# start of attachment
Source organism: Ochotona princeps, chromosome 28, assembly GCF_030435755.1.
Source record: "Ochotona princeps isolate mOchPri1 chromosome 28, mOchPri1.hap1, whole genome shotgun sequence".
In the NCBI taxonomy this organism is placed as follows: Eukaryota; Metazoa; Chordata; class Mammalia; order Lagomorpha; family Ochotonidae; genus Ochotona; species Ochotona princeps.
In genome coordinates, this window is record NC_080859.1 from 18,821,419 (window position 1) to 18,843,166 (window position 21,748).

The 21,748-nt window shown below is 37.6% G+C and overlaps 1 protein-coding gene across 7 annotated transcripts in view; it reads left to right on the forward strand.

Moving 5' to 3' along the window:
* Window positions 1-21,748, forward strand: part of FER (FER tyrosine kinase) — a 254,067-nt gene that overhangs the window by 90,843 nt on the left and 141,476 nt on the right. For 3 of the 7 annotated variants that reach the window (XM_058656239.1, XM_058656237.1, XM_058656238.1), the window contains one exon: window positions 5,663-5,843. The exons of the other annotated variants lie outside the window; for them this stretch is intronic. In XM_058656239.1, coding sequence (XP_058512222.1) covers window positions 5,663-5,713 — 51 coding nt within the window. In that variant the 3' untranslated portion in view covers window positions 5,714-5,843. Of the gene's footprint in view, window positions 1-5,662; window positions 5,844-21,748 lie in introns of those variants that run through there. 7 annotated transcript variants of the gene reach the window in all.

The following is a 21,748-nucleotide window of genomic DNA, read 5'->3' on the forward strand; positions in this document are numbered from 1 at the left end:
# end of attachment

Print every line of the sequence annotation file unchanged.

Source organism: Ochotona princeps, chromosome 28, assembly GCF_030435755.1.
Source record: "Ochotona princeps isolate mOchPri1 chromosome 28, mOchPri1.hap1, whole genome shotgun sequence".
In the NCBI taxonomy this organism is placed as follows: Eukaryota; Metazoa; Chordata; class Mammalia; order Lagomorpha; family Ochotonidae; genus Ochotona; species Ochotona princeps.
In genome coordinates, this window is record NC_080859.1 from 18,821,419 (window position 1) to 18,843,166 (window position 21,748).

The 21,748-nt window shown below is 37.6% G+C and overlaps 1 protein-coding gene across 7 annotated transcripts in view; it reads left to right on the forward strand.

Moving 5' to 3' along the window:
* Window positions 1-21,748, forward strand: part of FER (FER tyrosine kinase) — a 254,067-nt gene that overhangs the window by 90,843 nt on the left and 141,476 nt on the right. For 3 of the 7 annotated variants that reach the window (XM_058656239.1, XM_058656237.1, XM_058656238.1), the window contains one exon: window positions 5,663-5,843. The exons of the other annotated variants lie outside the window; for them this stretch is intronic. In XM_058656239.1, coding sequence (XP_058512222.1) covers window positions 5,663-5,713 — 51 coding nt within the window. In that variant the 3' untranslated portion in view covers window positions 5,714-5,843. Of the gene's footprint in view, window positions 1-5,662; window positions 5,844-21,748 lie in introns of those variants that run through there. 7 annotated transcript variants of the gene reach the window in all.

The following is a 21,748-nucleotide window of genomic DNA, read 5'->3' on the forward strand; positions in this document are numbered from 1 at the left end: